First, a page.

I hadn’t intended to make signal boosts a regular part of this blog but I get too many tasty tidbits to resist. So welcome to Loose-leaf Links.
If the gorgeous cover above looks familiar to you, it may be because you’ve seen it in my portfolio. I was a sub-editor on the anthology and it was one of the highlights of my editing career so far. It is packed full of thoughtful stories from a variety of talented Australian authors. Many of these stories have stuck firmly in my memory, despite it being a number of years since I first encountered them. The book went out of print after the initial publisher, Eneit Press, shut down, but no longer! Wildside Press have given it a new cover and Baggage is now available on Amazon.
There have been a few new books out this month by authors I’ve been keeping an eye on. Becca Lusher released Be With Me, a historical romance novella. While it ties in with her ongoing speculative fiction series Tales of the Aekhartain, it is a standalone novella and is currently being offered for free.
This month also saw the release of Tales of the Little Engine, a collection of stories for younger readers written by Lynn O’Connacht. The collection builds on her short story The Little Engine That Couldn’t and includes two essays on the influences and ideas behind the stories.
If your tastes run more to the literary, Jodi Cleghorn has released a collection of short fiction called No Need to Reply. Jodi’s first solo publication experiments with style, structure and form. Readers are invited to pay what they want for the e-book. A print version is also available.
Australia and e-books
Macquarie University is preparing to undertake a major study into the changes in the Australian book industry. In preparation, they conducted a forum in which they discussed a range of related topics with a number of Australian authors. Australian Author Online are running a series on the results of the forum. While the series is only available to subscribers, the first installment is free and raises some interesting issues.
Ambelin Kwaymullina and Indigenous Women Writers
Some of you may recall that last month I read The Interrogation of Ashala Wolf by Ambelin Kwaymullina as part of the Diverse Universe reading challenge. The challenge aimed to encourage the reading of books written by persons of colour. Kwaymullina is also promoting this goal and has written a guest post for the Australian Women Writers blog. In her post, she recommends five very different publications written by Indigenous women. If you’re looking to introduce more diversity into your reading, her recommendations are worth checking out.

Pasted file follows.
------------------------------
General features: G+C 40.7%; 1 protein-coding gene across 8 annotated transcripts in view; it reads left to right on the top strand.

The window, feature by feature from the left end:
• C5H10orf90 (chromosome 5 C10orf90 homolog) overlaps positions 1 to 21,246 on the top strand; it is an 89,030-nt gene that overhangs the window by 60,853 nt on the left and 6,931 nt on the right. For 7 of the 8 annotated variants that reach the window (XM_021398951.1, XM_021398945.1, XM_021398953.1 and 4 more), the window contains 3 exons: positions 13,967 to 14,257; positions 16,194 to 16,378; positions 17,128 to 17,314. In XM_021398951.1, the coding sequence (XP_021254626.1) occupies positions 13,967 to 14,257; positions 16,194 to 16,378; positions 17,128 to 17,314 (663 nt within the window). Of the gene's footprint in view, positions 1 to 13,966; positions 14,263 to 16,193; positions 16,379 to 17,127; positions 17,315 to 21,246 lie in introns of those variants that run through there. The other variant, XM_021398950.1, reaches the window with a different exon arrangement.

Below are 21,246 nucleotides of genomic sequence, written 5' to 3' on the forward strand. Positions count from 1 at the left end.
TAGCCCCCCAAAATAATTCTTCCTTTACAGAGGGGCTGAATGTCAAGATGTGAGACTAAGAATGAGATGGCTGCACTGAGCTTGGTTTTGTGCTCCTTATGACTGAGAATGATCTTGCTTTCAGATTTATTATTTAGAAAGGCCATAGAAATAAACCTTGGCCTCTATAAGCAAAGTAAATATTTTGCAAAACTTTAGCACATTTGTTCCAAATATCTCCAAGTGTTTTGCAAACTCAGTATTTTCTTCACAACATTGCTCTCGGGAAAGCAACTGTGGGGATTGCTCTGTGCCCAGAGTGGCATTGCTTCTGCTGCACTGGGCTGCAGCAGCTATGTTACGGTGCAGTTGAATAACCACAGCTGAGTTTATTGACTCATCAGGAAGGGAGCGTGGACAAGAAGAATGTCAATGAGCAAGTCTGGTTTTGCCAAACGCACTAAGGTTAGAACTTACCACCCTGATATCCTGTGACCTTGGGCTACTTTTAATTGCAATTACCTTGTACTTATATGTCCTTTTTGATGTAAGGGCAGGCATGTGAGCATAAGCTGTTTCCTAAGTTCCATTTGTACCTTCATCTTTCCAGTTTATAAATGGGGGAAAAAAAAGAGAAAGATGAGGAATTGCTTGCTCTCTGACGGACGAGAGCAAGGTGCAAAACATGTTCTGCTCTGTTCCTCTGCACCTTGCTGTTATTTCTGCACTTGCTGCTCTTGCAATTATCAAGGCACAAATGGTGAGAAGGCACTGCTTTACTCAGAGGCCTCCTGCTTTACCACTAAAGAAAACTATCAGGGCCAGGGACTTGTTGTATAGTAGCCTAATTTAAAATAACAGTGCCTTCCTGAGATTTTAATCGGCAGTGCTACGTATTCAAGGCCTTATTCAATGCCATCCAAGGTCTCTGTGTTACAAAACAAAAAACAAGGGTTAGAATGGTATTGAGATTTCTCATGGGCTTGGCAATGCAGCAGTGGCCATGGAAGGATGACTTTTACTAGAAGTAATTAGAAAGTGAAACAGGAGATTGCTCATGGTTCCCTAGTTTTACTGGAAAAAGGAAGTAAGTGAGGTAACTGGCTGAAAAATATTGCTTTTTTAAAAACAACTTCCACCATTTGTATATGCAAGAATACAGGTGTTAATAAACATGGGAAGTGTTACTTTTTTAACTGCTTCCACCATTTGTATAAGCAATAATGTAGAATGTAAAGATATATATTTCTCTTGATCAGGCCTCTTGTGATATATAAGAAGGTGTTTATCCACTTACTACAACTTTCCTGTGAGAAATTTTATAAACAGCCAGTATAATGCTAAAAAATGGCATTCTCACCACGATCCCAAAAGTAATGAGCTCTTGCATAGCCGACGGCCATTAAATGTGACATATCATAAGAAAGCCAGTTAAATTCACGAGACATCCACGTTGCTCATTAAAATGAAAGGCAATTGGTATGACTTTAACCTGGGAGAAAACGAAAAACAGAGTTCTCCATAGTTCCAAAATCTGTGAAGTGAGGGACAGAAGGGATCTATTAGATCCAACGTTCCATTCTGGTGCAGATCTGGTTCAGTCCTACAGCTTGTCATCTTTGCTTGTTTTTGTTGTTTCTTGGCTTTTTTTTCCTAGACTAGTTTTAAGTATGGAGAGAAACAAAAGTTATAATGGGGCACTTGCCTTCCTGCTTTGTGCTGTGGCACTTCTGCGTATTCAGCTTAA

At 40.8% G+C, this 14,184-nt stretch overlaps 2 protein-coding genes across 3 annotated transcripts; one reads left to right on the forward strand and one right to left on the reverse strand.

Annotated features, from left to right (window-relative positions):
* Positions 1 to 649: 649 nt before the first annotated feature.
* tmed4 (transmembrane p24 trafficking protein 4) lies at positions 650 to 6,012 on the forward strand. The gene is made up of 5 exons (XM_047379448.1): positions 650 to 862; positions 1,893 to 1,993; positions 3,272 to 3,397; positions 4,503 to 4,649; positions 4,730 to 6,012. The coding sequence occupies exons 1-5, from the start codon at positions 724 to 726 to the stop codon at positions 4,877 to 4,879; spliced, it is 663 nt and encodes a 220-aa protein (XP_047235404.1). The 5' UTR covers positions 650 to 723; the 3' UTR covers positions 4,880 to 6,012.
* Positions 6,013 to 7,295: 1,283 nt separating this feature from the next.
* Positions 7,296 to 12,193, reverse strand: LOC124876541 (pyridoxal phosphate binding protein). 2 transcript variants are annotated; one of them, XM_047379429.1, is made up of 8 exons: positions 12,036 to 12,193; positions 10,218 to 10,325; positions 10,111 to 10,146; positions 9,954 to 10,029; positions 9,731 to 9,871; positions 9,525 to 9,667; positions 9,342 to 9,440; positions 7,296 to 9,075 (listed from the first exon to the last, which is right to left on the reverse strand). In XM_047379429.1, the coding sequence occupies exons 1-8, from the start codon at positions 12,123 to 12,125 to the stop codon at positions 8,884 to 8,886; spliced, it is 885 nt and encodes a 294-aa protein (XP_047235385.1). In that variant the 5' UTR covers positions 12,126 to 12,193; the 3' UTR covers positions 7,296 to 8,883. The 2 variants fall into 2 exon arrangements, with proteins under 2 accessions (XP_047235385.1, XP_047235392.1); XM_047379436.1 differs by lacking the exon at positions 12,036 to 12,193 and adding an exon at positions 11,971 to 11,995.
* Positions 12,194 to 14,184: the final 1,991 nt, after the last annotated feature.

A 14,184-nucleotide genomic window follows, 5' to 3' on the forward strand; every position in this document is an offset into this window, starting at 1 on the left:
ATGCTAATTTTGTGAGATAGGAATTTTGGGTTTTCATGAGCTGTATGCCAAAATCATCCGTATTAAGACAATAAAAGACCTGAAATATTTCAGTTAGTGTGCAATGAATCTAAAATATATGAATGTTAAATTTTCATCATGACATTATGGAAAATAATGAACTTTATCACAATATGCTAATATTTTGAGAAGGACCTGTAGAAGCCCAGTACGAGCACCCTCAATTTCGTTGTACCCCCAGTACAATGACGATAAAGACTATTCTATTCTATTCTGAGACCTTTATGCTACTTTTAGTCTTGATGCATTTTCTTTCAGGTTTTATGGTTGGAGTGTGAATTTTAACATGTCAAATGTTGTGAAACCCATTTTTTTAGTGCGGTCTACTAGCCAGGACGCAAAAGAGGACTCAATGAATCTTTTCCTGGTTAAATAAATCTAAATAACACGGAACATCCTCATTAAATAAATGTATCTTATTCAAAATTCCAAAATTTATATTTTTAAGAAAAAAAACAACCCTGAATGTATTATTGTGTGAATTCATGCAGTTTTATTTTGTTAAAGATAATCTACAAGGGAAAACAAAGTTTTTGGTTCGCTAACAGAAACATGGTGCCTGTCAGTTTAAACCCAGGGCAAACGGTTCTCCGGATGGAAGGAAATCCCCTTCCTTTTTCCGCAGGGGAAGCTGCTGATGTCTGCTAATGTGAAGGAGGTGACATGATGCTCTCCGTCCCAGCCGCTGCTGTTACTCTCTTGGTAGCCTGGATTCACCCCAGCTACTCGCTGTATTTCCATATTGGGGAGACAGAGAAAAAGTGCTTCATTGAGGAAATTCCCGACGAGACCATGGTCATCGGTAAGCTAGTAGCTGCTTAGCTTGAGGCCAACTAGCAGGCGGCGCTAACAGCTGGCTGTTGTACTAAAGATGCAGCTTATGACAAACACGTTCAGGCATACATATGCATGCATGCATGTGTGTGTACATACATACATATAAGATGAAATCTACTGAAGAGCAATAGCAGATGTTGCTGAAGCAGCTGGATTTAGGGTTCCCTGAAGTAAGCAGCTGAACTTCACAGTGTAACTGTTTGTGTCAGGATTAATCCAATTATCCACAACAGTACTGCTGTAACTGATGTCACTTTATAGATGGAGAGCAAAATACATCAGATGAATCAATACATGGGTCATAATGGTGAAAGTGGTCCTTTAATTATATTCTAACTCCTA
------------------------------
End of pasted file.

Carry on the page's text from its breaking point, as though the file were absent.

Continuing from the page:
FantasyCon 2014: Editing dreams and editing nightmares
Megan Kerr at the Writers’ Greenhouse shares a wonderfully detailed account of a panel on editing that took place at FantasyCon 2014. It touches on many of the things I discussed in my editing workshop at Conflux 10, with the added bonus of multiple perspectives. Definitely recommended for those looking to learn more about what the editing process actually involves, particularly in relation to big publishing houses.
Anime for Cancer Research
I’ve previously mentioned John Samuel’s anime auctions for cancer research, but here’s a recap of the rules.
- Once a month I’ll post a list of titles for the monthly donations.
- Australian residents can then leave a comment indicating how much they are prepared to donate to a cancer charity to win a particular disc (don’t forget to tell me which disc you want).
- The minimum pledge is 1/3 retail price
- The highest pledge will win the disc
- I will close the comments after about two weeks with a final comment identifying the winners.
- Winners will forward a receipt for their donations to me.
- I will then privately email the winners to obtain snail mail details (again within Australia only), and send them the disc(s).
- I will pay for the postage.
- I will match all winning pledges up to 2x retail per disc.
- My default charity is the Australian Cancer Research Foundation, but I will match the cancer research charity of the winner’s choice.
- I am willing to re-open bids on titles offered in previous months. Leave a comment and I’ll add them to the list.
Today is the last day to put in a bid for the October offerings, so if you are an Australian anime fan please hurry over.
In my report on Conflux 10, I mentioned wishing I had a Time Turner. If one exists, it is still being kept hidden from muggles like myself. I’ve found the next best thing to be other people’s convention reports. If you’re likewise looking for more perspectives on the event, here are a few I’ve found so far: